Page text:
Hit by drought, Italy’s agricultural heartland feels the heat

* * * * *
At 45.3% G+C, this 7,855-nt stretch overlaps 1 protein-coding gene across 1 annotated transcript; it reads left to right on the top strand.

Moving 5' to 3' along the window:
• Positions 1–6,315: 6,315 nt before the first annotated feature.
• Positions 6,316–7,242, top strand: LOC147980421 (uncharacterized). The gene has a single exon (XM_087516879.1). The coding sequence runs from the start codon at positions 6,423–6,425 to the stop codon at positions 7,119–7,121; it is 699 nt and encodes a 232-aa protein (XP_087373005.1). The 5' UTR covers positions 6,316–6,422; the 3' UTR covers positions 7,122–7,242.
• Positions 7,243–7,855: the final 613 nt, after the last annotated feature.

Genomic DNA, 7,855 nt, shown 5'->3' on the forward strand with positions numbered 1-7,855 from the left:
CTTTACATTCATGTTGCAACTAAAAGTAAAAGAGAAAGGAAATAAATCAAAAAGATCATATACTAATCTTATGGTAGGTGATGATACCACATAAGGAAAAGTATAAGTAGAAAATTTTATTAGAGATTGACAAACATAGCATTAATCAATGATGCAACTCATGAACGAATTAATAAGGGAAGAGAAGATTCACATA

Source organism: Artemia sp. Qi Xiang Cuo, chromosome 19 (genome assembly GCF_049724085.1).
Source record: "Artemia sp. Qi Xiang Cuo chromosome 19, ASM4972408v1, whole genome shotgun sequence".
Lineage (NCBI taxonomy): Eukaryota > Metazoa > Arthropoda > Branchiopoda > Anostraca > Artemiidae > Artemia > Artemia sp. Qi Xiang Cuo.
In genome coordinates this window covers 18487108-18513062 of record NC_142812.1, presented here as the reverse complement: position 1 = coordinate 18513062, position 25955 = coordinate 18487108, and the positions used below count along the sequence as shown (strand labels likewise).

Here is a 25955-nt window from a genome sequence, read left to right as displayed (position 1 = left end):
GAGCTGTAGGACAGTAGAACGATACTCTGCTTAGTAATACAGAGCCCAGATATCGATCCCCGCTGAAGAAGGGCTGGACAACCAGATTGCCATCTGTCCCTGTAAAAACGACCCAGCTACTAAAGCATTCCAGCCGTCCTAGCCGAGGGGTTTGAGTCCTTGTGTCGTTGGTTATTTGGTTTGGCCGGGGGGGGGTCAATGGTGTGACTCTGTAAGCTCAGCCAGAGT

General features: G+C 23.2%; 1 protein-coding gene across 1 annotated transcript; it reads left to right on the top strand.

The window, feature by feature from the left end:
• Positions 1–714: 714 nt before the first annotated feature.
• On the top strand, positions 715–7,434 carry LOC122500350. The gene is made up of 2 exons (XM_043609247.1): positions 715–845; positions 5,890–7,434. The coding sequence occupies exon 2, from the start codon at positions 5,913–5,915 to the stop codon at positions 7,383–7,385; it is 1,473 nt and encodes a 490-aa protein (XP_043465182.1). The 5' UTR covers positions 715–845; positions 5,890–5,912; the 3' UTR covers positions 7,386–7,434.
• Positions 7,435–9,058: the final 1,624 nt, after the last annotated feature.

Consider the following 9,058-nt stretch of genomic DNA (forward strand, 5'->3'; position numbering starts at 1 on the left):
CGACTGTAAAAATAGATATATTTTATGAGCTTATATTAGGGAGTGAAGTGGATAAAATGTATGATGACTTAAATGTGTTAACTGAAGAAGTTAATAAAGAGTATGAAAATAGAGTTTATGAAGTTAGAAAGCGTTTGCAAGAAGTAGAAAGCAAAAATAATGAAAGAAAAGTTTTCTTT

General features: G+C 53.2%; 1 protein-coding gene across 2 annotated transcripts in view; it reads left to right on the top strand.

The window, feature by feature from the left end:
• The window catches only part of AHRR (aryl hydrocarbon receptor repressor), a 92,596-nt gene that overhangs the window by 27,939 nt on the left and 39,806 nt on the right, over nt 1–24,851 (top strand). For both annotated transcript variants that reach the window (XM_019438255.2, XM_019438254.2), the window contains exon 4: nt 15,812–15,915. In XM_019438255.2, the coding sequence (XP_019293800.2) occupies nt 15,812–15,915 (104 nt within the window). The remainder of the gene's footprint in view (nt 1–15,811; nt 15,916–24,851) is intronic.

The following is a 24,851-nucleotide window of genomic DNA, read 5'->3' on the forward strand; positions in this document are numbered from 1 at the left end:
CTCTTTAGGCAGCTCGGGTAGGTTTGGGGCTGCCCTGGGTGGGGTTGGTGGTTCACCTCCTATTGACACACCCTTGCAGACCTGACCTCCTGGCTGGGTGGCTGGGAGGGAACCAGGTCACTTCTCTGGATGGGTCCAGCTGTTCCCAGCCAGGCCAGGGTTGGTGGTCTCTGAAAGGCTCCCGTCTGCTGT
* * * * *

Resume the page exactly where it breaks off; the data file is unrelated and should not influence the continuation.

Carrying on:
Under the scorching sun of a mid-July morning, Giovanni Daghetta crossed a dry and dusty land in his rice fields in the province of Pavia, in Lombardy.   In a typical year, he wades through 10 cm of water among the lush, waist-high rice plants. But today, the few remaining trunks barely graze her ankles, as the ground was bare during the worst drought to hit the country in 70 years.   The problem is particularly acute in the Po Valley, where farmers like Daghetta depend on water  from the Po River basin - Italy's largest freshwater reservoir - to irrigate  crops and  livestock, produce exported to about 40% of countries. food.   After months without heavy rain, plus a lack of snow during the winter months and scorching summer temperatures,  Po has now fallen to  a century-low, prompting the government to declare a state of emergency. state of emergency in the northern regions of the year. areas and  enact restrictions, including the allocation of water.   The worst of the crisis i